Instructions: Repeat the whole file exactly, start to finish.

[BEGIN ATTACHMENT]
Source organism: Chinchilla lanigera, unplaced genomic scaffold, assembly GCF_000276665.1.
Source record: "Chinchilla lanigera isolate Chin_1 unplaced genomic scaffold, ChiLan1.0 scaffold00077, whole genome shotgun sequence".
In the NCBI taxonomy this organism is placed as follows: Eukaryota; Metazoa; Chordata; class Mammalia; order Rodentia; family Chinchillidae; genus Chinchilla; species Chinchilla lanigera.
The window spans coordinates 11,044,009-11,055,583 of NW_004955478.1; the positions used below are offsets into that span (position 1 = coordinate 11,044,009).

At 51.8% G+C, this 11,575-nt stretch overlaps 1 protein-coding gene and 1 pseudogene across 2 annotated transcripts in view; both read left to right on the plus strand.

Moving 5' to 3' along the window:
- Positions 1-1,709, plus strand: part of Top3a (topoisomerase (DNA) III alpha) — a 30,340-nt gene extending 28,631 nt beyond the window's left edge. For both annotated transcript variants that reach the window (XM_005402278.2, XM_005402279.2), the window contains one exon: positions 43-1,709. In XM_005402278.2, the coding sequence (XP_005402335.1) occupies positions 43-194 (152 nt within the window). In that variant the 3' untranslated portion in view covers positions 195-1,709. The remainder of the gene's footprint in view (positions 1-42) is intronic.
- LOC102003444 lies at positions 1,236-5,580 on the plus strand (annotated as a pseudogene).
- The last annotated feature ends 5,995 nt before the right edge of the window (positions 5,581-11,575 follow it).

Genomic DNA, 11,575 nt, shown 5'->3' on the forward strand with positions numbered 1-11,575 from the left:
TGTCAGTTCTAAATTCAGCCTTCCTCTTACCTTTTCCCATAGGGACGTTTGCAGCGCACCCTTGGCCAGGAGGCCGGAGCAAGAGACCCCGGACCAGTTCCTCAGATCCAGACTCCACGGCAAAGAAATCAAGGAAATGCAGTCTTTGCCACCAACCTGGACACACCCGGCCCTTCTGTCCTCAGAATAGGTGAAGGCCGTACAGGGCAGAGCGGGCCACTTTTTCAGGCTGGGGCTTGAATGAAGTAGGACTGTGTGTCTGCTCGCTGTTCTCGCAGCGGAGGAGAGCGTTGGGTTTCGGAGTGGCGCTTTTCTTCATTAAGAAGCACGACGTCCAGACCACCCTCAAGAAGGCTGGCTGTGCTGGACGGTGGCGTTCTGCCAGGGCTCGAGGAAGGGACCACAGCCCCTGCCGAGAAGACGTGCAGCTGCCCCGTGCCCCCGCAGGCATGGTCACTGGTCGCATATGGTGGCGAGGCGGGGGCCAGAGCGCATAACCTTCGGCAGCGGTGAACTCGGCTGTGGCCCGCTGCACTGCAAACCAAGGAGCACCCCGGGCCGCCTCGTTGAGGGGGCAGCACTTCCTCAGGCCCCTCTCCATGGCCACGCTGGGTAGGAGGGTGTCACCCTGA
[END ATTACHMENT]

Source organism: Chinchilla lanigera, unplaced genomic scaffold, assembly GCF_000276665.1.
Source record: "Chinchilla lanigera isolate Chin_1 unplaced genomic scaffold, ChiLan1.0 scaffold00077, whole genome shotgun sequence".
In the NCBI taxonomy this organism is placed as follows: Eukaryota; Metazoa; Chordata; class Mammalia; order Rodentia; family Chinchillidae; genus Chinchilla; species Chinchilla lanigera.
The window spans coordinates 11,044,009-11,055,583 of NW_004955478.1; the positions used below are offsets into that span (position 1 = coordinate 11,044,009).

At 51.8% G+C, this 11,575-nt stretch overlaps 1 protein-coding gene and 1 pseudogene across 2 annotated transcripts in view; both read left to right on the plus strand.

Moving 5' to 3' along the window:
- Positions 1-1,709, plus strand: part of Top3a (topoisomerase (DNA) III alpha) — a 30,340-nt gene extending 28,631 nt beyond the window's left edge. For both annotated transcript variants that reach the window (XM_005402278.2, XM_005402279.2), the window contains one exon: positions 43-1,709. In XM_005402278.2, the coding sequence (XP_005402335.1) occupies positions 43-194 (152 nt within the window). In that variant the 3' untranslated portion in view covers positions 195-1,709. The remainder of the gene's footprint in view (positions 1-42) is intronic.
- LOC102003444 lies at positions 1,236-5,580 on the plus strand (annotated as a pseudogene).
- The last annotated feature ends 5,995 nt before the right edge of the window (positions 5,581-11,575 follow it).

Genomic DNA, 11,575 nt, shown 5'->3' on the forward strand with positions numbered 1-11,575 from the left:
TGTCAGTTCTAAATTCAGCCTTCCTCTTACCTTTTCCCATAGGGACGTTTGCAGCGCACCCTTGGCCAGGAGGCCGGAGCAAGAGACCCCGGACCAGTTCCTCAGATCCAGACTCCACGGCAAAGAAATCAAGGAAATGCAGTCTTTGCCACCAACCTGGACACACCCGGCCCTTCTGTCCTCAGAATAGGTGAAGGCCGTACAGGGCAGAGCGGGCCACTTTTTCAGGCTGGGGCTTGAATGAAGTAGGACTGTGTGTCTGCTCGCTGTTCTCGCAGCGGAGGAGAGCGTTGGGTTTCGGAGTGGCGCTTTTCTTCATTAAGAAGCACGACGTCCAGACCACCCTCAAGAAGGCTGGCTGTGCTGGACGGTGGCGTTCTGCCAGGGCTCGAGGAAGGGACCACAGCCCCTGCCGAGAAGACGTGCAGCTGCCCCGTGCCCCCGCAGGCATGGTCACTGGTCGCATATGGTGGCGAGGCGGGGGCCAGAGCGCATAACCTTCGGCAGCGGTGAACTCGGCTGTGGCCCGCTGCACTGCAAACCAAGGAGCACCCCGGGCCGCCTCGTTGAGGGGGCAGCACTTCCTCAGGCCCCTCTCCATGGCCACGCTGGGTAGGAGGGTGTCACCCTGA